Week 40, 2017 - Pipelines Multiple Steps; Cloudflare; New Echo

My feature request for Bitbucket Pipelines was implemented, Cloudflare had several good announcements, and Amazon launches new Echos.

Bitbucket Pipelines Multiple Steps

When I did my initial review of Bitbucket Pipelines, I filed several feature requests that would improve the way it works. Last week, one of them was closed and is now publicly available for everyone to use. Instead of having a single step in the form of a bash script, it’s now possible to divide that up into multiple steps where each step is configured separately and can have its own Docker image.

This is a huge win for readability and reusability of your pipelines config, and I’m very happy to see this available now. Of course, I still have one more feature request1 open for the ability to have reusable steps but that doesn’t seem to have as much traction yet. Hopefully that will be implemented at some point as well, but in the meantime I’m happy to see that Pipelines keeps improving.

Cloudflare Unmetered and at the Edge

As part of their 7th birthday celebration, Cloudflare released a number of new features throughout the week. Two of them stand out to me enough that I’ll mention them here.

Aside from Cloudflare2 the industry standard was to send bills for these mitigations, which can be very pricey with big attacks. Cloudflare instead kept protecting you until you started to impact other customers, but they’ve now grown big enough that this doesn’t actually happen anymore. Because of that they’ve now decided to offer unmetered mitigation, which means that your site will be protected, regardless of the plan you have with them. Obviously this is a good thing and will hopefully help many sites. As it’s Cloudflare, they also wrote an interesting article about how their infrastructure makes this possible.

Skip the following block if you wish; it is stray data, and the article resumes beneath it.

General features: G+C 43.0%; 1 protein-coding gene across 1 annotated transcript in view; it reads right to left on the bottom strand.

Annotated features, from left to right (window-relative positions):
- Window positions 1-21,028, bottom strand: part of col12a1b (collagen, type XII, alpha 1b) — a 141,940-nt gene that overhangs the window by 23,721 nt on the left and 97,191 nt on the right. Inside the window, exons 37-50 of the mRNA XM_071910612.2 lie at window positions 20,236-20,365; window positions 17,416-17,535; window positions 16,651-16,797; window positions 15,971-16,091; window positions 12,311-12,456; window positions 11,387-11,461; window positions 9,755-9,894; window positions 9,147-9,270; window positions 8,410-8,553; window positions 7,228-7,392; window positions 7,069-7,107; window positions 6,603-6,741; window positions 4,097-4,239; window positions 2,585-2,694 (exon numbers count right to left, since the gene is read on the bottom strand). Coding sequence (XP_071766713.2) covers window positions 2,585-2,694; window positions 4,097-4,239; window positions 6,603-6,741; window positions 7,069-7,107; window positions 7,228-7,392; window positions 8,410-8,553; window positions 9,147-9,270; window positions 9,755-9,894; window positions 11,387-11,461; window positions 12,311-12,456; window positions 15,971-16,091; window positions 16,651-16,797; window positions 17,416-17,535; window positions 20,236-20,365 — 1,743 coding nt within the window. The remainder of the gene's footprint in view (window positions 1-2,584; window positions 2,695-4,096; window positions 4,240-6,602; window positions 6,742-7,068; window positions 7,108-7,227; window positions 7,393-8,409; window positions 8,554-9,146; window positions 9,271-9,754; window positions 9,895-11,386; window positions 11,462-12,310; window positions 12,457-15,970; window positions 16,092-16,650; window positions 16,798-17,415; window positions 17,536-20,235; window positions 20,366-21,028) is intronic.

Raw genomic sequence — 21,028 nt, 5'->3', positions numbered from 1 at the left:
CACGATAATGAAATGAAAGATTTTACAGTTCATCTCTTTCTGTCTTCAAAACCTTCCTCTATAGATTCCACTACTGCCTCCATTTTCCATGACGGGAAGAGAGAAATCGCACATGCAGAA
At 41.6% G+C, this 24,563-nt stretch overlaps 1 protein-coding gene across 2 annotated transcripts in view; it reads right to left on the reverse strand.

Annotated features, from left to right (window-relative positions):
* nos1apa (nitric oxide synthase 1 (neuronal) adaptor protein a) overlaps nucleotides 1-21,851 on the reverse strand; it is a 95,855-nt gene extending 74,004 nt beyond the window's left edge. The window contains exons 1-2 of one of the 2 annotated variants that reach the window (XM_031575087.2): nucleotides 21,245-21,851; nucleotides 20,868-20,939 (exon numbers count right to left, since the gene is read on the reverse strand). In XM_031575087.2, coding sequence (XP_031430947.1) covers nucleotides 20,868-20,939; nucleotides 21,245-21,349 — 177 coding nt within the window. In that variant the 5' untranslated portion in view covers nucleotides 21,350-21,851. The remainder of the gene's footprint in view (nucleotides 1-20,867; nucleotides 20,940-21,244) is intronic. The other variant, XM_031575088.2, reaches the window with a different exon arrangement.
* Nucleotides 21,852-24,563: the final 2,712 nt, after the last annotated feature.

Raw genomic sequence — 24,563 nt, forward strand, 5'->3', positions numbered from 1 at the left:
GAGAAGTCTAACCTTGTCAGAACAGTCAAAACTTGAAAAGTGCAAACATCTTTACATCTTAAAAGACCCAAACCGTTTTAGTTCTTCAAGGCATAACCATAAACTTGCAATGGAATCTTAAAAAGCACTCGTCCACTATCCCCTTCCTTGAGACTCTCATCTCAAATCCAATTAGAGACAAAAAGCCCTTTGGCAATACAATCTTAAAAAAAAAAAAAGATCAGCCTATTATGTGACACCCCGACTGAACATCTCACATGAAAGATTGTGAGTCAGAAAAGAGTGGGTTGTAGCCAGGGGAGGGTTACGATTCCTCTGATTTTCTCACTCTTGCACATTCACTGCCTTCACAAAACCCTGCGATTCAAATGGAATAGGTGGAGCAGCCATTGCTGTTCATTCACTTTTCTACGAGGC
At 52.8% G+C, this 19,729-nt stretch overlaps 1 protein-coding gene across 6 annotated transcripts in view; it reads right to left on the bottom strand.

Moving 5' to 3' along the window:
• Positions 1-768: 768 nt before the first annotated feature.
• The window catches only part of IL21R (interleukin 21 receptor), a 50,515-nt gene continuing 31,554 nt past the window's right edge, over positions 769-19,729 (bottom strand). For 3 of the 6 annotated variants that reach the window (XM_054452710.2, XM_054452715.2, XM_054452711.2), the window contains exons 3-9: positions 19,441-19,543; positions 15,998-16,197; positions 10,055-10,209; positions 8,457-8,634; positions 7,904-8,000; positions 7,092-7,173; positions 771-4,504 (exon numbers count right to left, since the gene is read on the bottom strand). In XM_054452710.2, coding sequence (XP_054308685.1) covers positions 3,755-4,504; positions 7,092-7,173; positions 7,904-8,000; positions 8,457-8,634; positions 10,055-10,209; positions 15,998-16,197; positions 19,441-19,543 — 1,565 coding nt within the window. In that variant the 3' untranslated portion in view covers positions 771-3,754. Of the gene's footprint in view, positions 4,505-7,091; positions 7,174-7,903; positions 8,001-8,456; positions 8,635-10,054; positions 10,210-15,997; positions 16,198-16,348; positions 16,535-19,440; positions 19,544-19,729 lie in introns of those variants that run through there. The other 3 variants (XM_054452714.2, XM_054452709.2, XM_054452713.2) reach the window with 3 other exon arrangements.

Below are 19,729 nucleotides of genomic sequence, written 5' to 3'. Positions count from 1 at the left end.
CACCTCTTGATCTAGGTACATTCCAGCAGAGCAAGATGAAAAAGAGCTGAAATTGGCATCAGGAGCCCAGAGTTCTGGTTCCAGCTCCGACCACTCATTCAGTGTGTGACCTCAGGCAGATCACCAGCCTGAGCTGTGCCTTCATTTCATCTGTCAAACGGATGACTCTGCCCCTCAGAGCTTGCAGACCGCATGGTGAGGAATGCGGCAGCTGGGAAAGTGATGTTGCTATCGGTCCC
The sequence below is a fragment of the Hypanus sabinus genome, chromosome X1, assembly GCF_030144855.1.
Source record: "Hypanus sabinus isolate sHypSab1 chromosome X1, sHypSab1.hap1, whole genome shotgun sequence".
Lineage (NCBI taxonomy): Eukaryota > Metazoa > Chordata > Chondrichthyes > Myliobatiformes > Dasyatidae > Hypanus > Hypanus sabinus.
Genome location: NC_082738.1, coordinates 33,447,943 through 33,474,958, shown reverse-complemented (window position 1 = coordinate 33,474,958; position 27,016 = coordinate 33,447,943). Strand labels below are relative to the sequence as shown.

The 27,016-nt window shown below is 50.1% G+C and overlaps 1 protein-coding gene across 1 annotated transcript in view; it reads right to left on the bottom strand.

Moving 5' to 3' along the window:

The other new feature is Cloudflare Workers. These workers are similar in idea to AWS’ Lambda@Edge, with the ability to run JavaScript code at the endpoints of the Cloudflare network. Obviously the actual implementation is different, but I can see how it can be used to great effect for some things. An obvious example is a script to bypass the cache based on certain headers for better debugging, but I’m sure you can think of use cases for your own situation or application.

New Amazon Echo

Amazon announced several new models in their Echo line, this time including a new version of the regular Echo as well as more luxury Plus and Spot versions.

A couple of things to note about this, first they’ve looked at the Google Home and now have a lot more different cases to fit in with your house. They’ve also improved the sound, lowered the price, and the Plus model comes with a built-in smart hub. This means it can replace, for example, your Philips Hue Hub3 so you’ll need one less device for your home automation.

The Spot seems like another attempt to put a screen on the Echo, albeit a smaller and better looking one. Of course, this lost its main selling point when Google yanked YouTube from the Echo Show.

  1. Unfortunately, the third feature request was closed by Bitbucket the week after I reported it. [return]
  2. According to Cloudflare at least. [return]
  3. The square white thing in the starter pack that you need to connect to your lightbulbs. [return]
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